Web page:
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Prev Med. 2011 Dec;53(6):359-63. doi: 10.1016/j.ypmed.2011.08.034. Epub 2011 Sep 10.

Comparison of health outcomes among affiliated and lay disaster volunteers enrolled in the World Trade Center Health Registry.

Author information

  • 1New York City Department of Health and Mental Hygiene, World Trade Center Health Registry, 2 Gotham Center, 42-09 28th Street, 7th Floor, Queens, NY 11101, USA. idebchou@health.nyc.gov

Abstract

BACKGROUND:

Volunteers (non-professional rescue/recovery workers) are universally present at man-made and natural disasters and share experiences and exposures with victims. Little is known of their disaster-related health outcomes.

METHODS:

We studied 4974 adult volunteers who completed the World Trade Center Health Registry 2006-07 survey to examine associations between volunteer type (affiliated vs. lay) and probable posttraumatic stress disorder (PTSD); new or worsening respiratory symptoms; post-9/11 first diagnosis of anxiety disorder, depression, and/or PTSD; and asthma or reactive airway dysfunction syndrome (RADS). Affiliated volunteers reported membership in a recognized organization. Lay volunteers reported no organizational affiliation and occupations unrelated to rescue/recovery work. Adjusted odds ratios (OR(adj)) were calculated using multinomial regression.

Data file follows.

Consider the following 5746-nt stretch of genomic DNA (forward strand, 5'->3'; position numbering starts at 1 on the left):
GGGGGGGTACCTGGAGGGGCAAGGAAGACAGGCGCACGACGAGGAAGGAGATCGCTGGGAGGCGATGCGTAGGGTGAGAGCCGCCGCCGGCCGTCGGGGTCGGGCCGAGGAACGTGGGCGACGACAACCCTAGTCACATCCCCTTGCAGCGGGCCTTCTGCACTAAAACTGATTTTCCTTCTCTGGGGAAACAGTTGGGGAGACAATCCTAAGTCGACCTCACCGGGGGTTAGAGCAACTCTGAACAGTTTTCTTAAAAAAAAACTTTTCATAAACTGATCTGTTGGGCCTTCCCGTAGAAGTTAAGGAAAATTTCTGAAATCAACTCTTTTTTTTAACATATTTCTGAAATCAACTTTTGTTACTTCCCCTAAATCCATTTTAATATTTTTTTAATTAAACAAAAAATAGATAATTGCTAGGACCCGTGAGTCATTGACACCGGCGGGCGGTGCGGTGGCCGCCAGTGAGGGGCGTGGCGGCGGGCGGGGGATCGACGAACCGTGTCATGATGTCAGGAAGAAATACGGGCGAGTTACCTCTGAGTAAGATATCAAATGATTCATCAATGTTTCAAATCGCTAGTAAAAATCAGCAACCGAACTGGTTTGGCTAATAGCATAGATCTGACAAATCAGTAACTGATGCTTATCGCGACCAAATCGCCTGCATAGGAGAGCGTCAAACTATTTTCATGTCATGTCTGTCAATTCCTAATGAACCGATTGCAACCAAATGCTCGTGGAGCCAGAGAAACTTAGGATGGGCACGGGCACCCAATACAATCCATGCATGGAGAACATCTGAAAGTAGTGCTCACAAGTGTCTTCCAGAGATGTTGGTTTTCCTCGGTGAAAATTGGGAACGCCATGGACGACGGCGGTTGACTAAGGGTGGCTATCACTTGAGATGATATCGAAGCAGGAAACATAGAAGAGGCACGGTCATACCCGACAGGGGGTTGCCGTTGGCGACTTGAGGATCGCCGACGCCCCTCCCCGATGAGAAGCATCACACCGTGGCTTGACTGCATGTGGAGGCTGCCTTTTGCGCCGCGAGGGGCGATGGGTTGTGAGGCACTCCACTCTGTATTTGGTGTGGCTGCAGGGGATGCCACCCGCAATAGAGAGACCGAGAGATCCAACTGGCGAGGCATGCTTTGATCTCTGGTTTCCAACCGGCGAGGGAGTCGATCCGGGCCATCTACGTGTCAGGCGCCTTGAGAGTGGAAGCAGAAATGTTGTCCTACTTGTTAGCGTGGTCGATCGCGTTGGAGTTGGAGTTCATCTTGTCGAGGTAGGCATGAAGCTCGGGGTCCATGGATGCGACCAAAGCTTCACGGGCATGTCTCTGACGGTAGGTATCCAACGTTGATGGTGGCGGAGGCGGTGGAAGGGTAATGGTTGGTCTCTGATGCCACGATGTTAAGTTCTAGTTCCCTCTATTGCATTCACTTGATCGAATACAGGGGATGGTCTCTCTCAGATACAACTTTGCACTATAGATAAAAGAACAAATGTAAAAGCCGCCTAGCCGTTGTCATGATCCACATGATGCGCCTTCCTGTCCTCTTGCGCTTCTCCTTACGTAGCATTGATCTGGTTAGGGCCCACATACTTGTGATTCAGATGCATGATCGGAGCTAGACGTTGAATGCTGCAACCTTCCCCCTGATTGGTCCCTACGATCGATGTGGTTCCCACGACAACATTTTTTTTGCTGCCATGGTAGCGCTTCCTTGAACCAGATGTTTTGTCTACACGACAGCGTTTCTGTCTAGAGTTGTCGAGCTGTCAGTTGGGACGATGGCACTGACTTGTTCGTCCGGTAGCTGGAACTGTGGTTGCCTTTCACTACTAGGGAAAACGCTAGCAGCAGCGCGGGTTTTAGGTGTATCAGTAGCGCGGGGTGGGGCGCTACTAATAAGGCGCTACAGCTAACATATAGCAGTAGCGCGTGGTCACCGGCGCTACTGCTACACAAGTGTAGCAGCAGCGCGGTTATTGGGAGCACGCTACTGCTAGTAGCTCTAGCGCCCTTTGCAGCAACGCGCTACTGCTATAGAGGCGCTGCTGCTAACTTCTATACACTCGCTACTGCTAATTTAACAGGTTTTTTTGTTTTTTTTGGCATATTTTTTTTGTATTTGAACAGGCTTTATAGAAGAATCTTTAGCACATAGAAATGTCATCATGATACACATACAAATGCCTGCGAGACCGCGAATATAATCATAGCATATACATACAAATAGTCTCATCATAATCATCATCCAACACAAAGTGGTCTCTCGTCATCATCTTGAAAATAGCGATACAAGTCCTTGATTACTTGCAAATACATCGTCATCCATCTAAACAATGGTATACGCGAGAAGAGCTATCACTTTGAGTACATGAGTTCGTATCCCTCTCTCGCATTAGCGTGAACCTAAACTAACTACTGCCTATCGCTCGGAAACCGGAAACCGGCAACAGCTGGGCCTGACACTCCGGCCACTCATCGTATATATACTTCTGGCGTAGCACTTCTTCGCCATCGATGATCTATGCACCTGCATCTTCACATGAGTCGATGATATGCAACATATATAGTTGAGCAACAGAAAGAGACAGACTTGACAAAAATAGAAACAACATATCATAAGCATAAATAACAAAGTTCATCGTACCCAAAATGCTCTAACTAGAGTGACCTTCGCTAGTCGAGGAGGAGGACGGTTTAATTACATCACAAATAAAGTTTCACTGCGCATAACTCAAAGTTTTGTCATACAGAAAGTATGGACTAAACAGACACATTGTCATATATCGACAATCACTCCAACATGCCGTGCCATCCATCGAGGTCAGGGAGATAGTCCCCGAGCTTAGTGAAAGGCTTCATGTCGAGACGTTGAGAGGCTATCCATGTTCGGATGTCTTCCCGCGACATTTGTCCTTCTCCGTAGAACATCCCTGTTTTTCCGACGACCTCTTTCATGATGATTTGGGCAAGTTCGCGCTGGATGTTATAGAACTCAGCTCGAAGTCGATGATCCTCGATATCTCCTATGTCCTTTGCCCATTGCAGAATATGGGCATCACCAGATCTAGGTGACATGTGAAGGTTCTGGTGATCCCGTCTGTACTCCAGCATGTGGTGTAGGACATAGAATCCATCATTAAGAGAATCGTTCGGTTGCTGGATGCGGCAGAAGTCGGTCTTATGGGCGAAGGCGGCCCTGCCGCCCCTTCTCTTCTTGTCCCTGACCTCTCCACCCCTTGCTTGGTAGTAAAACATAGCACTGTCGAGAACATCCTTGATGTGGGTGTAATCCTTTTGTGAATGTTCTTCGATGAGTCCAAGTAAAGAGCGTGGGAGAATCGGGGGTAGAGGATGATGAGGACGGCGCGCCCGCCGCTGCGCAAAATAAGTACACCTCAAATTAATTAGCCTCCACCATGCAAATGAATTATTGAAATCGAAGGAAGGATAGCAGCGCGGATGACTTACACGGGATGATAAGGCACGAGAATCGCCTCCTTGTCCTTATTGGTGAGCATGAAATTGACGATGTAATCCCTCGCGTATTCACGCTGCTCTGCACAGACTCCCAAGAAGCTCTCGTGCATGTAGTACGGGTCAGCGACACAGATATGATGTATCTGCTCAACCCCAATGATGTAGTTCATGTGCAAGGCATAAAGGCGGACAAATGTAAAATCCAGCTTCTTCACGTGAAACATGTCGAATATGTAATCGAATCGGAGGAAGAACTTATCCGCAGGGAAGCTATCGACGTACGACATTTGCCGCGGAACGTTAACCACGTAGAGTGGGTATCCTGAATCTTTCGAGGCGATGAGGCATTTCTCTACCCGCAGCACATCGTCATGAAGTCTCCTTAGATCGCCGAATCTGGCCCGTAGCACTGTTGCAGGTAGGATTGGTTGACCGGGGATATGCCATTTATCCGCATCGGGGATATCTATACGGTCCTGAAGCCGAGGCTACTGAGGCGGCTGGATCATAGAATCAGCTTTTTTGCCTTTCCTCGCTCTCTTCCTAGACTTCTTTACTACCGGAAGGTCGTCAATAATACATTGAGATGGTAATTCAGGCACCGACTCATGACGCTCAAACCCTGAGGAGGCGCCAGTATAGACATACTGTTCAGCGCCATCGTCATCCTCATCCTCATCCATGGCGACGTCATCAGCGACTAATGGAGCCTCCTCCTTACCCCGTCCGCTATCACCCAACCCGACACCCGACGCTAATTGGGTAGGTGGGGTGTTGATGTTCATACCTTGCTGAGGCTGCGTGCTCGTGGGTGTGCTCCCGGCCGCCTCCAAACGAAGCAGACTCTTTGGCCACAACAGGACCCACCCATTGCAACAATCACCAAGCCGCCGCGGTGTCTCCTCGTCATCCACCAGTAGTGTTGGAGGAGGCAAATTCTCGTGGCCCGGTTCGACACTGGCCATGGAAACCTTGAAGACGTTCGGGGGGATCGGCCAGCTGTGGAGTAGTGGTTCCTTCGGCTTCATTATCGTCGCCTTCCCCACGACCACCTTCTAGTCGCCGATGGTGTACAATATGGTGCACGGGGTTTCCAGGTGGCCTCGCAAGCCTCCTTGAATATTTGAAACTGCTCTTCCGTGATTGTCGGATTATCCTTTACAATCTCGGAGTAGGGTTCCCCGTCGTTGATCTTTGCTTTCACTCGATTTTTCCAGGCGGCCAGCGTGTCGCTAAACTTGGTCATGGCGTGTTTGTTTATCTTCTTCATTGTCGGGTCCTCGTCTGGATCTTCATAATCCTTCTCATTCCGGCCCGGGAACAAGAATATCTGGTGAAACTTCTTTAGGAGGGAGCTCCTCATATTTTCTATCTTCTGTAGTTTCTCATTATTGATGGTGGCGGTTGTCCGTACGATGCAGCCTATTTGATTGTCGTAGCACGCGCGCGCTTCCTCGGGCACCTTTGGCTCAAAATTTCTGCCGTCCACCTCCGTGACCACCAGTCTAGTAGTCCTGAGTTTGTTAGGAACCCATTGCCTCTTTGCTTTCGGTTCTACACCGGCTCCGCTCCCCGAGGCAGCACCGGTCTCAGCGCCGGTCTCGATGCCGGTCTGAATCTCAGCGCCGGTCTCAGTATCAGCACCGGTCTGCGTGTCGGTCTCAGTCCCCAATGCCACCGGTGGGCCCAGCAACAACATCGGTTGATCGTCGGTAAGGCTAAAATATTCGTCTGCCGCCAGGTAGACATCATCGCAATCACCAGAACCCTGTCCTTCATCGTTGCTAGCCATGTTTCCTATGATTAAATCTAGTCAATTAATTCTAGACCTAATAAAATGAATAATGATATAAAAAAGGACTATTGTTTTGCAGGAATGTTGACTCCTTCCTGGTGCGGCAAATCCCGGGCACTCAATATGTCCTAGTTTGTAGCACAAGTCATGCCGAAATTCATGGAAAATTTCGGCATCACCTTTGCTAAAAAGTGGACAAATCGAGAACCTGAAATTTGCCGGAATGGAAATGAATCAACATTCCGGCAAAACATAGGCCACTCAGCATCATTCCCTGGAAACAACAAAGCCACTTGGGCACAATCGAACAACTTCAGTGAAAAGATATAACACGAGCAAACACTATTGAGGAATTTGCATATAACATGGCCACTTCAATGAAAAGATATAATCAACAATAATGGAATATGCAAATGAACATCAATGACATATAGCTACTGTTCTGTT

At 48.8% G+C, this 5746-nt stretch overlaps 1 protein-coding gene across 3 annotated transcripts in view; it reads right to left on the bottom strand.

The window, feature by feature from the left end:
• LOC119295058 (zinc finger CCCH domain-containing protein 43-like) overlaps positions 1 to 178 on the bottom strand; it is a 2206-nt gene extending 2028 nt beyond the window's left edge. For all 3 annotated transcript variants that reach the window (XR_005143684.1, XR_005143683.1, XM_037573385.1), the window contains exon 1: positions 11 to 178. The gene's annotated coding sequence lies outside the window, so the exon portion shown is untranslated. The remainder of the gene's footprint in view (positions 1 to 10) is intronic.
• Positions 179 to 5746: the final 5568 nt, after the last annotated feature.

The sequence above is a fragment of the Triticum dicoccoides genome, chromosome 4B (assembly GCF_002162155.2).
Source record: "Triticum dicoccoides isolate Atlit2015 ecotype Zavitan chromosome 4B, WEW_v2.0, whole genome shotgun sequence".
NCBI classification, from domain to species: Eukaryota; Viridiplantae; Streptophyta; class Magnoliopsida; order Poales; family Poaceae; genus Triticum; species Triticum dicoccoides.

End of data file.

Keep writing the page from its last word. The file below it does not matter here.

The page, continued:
RESULTS:

Lay volunteers were more likely than affiliated volunteers to have been present in lower Manhattan, experience the dust cloud, horrific events and injury on 9/11 and subsequently to report unmet healthcare needs. They had greater odds of early post-9/11 mental health diagnosis (OR(adj) 1.6; 95% CI: 1.4-2.0) and asthma/RADS (1.8; 1.2-2.7), chronic PTSD (2.2; 1.7-2.8), late-onset PTSD (1.9; 1.5-2.5), and new or worsening lower respiratory symptoms (2.0; 1.8-2.4).

CONCLUSIONS:

Lay volunteers' poorer health outcomes reflect earlier, more intense exposure to and lack of protection from physical and psychological hazards. There is a need to limit volunteers' exposures during and after disasters, as well as to provide timely screening and health care post-disaster.

Copyright © 2011 Elsevier Inc. All rights reserved.

PMID:
21930152
[PubMed - indexed for MEDLINE]
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